Homeless advocate Madge Johnson (left) gets a welcoming hug from a homeless man living in Tent City in Nashville as Wendell Segroves (right) looks on.
The organization is working with the courts and the Nashville Bar Association to help homeless people resolve legal problems instead of overwhelming the jails. Mazon explained, “It a program to help those unable to move forward because of their legal history. Those that are looking to sincerely improve their situation can have their records cleaned allowing them to get back to work and move forward.”
“We need money and I mean like yesterday,” Mazon said. “I was never homeless but I come from the working poor. I always wanted to give back.”
Sweeping Up in Memphis
Just a three-hour drive from Nashville, the cold winter is also impacting the homeless and the political fabric of Memphis.
A homeless man in Memphis, Tennessee, slowly and with great care folds plastic sheeting he uses to stay warm.
Memphis does not have a city-run, free shelter for men, and staying at the Memphis Union Mission shelter costs $6 a night after the first four nights free. There is also a fee for other privately-run shelters, and a picture ID is required. This is in a city where panhandling is a crime.
The Memphis police began enforcing a new policy on December 9, 2009, of rounding up and processing homeless people living on the streets. The plan initially was billed as a crackdown and sweep of the streets, but the police action soon mellowed into a community service action after Mayor A.C. Wharton Jr. was hammered by advocates for the homeless. You had nothing to worry about unless you were wanted on outstanding warrants, promised the chastened mayor.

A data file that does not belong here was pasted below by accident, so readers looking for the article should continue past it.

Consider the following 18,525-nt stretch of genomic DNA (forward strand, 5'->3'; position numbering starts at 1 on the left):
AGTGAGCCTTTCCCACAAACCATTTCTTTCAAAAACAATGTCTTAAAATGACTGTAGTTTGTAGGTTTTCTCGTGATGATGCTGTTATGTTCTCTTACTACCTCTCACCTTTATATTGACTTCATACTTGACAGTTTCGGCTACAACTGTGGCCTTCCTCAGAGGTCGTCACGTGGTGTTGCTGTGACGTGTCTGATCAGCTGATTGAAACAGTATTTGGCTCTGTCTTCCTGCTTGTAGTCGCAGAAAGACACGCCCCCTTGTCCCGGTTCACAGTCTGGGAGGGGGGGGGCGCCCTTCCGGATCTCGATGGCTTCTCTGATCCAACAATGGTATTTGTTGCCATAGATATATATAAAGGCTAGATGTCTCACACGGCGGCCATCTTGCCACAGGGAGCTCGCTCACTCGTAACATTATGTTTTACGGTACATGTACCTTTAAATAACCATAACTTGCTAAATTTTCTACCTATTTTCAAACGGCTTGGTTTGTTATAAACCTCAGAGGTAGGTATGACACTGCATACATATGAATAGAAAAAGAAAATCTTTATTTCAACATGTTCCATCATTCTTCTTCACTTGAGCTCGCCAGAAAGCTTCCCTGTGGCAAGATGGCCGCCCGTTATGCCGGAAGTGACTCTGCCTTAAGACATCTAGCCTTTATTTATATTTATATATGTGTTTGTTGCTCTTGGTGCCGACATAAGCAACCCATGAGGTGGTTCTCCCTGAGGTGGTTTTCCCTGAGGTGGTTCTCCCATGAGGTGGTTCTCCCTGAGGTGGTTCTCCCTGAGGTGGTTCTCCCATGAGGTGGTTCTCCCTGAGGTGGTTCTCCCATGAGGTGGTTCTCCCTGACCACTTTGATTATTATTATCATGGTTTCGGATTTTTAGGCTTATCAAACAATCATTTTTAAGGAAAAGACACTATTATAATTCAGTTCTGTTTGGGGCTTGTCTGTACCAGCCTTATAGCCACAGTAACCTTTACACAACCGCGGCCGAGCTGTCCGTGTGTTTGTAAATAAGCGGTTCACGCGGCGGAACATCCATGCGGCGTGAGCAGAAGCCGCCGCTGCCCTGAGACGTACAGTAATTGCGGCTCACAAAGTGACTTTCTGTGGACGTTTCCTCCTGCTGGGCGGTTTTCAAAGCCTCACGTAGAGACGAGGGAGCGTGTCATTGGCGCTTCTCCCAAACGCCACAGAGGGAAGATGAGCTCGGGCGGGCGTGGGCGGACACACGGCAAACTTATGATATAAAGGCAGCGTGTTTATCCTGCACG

It was not surprising, though, that on the first day of the new order, police found very few homeless milling around in their usual hangout locations. “If you stay out here they’re gonna take you to jail,” said Karl Nolan, who has been homeless in Memphis for the “last four months, this time.”
“I’m shining hubcaps trying to get enough money to pay for the shelter for a few nights,” said the theatrical Nolan. He relaxed after a few minutes of conversation and spoke of the growing numbers of homeless and how the city just doesn’t understand the problems faced by those on the street. I got a big hug as I left, and I gave him $20.
Karl Nolan, a homeless man living in Memphis, Tennessee.
An official gathering, documented by the press, around one of the few homeless people who had not vacated Memphis city center for a police sweep in December 2009.
Later in the morning, I found a gathering of police, media, city sanitation workers and a few homeless men in the city center. All the players clearly know their role in this scene. The police acting with civil restraint as members of the media watch at arms length, as if afraid to get too close. These few cornered homeless men, seen in their uniforms of layered dirty and tattered clothing, seem bewildered and confused at the attention.